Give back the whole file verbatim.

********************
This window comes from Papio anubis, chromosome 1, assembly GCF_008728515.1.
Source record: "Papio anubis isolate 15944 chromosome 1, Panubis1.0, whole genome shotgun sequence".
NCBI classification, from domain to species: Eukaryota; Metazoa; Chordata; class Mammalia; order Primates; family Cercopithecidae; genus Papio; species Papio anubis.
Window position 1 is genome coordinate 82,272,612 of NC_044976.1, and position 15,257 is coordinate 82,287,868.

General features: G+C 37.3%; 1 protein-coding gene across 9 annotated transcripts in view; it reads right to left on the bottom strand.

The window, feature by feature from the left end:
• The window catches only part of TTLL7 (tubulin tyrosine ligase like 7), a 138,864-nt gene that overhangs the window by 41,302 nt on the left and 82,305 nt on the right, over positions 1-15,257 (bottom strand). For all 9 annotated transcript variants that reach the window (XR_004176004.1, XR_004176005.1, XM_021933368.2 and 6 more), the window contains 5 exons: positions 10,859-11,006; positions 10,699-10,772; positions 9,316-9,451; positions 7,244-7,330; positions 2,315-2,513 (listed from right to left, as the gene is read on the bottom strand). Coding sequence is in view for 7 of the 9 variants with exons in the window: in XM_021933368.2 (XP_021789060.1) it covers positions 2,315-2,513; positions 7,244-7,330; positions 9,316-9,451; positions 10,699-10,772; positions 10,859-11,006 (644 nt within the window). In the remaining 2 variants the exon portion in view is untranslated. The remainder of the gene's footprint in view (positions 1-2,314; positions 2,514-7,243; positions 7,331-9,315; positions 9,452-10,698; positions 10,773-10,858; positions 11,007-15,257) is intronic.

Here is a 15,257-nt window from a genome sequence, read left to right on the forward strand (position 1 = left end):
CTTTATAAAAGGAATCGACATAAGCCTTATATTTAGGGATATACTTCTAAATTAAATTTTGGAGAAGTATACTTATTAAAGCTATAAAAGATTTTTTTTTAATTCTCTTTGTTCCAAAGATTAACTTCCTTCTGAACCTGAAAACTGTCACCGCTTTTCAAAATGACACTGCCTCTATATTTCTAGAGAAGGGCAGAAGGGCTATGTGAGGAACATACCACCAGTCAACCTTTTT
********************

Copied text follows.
This window comes from Papio anubis, chromosome 1, assembly GCF_008728515.1.
Source record: "Papio anubis isolate 15944 chromosome 1, Panubis1.0, whole genome shotgun sequence".
NCBI classification, from domain to species: Eukaryota; Metazoa; Chordata; class Mammalia; order Primates; family Cercopithecidae; genus Papio; species Papio anubis.
Window position 1 is genome coordinate 82,272,612 of NC_044976.1, and position 15,257 is coordinate 82,287,868.

General features: G+C 37.3%; 1 protein-coding gene across 9 annotated transcripts in view; it reads right to left on the bottom strand.

The window, feature by feature from the left end:
• The window catches only part of TTLL7 (tubulin tyrosine ligase like 7), a 138,864-nt gene that overhangs the window by 41,302 nt on the left and 82,305 nt on the right, over positions 1-15,257 (bottom strand). For all 9 annotated transcript variants that reach the window (XR_004176004.1, XR_004176005.1, XM_021933368.2 and 6 more), the window contains 5 exons: positions 10,859-11,006; positions 10,699-10,772; positions 9,316-9,451; positions 7,244-7,330; positions 2,315-2,513 (listed from right to left, as the gene is read on the bottom strand). Coding sequence is in view for 7 of the 9 variants with exons in the window: in XM_021933368.2 (XP_021789060.1) it covers positions 2,315-2,513; positions 7,244-7,330; positions 9,316-9,451; positions 10,699-10,772; positions 10,859-11,006 (644 nt within the window). In the remaining 2 variants the exon portion in view is untranslated. The remainder of the gene's footprint in view (positions 1-2,314; positions 2,514-7,243; positions 7,331-9,315; positions 9,452-10,698; positions 10,773-10,858; positions 11,007-15,257) is intronic.

Here is a 15,257-nt window from a genome sequence, read left to right on the forward strand (position 1 = left end):
CTTTATAAAAGGAATCGACATAAGCCTTATATTTAGGGATATACTTCTAAATTAAATTTTGGAGAAGTATACTTATTAAAGCTATAAAAGATTTTTTTTTAATTCTCTTTGTTCCAAAGATTAACTTCCTTCTGAACCTGAAAACTGTCACCGCTTTTCAAAATGACACTGCCTCTATATTTCTAGAGAAGGGCAGAAGGGCTATGTGAGGAACATACCACCAGTCAACCTTTTT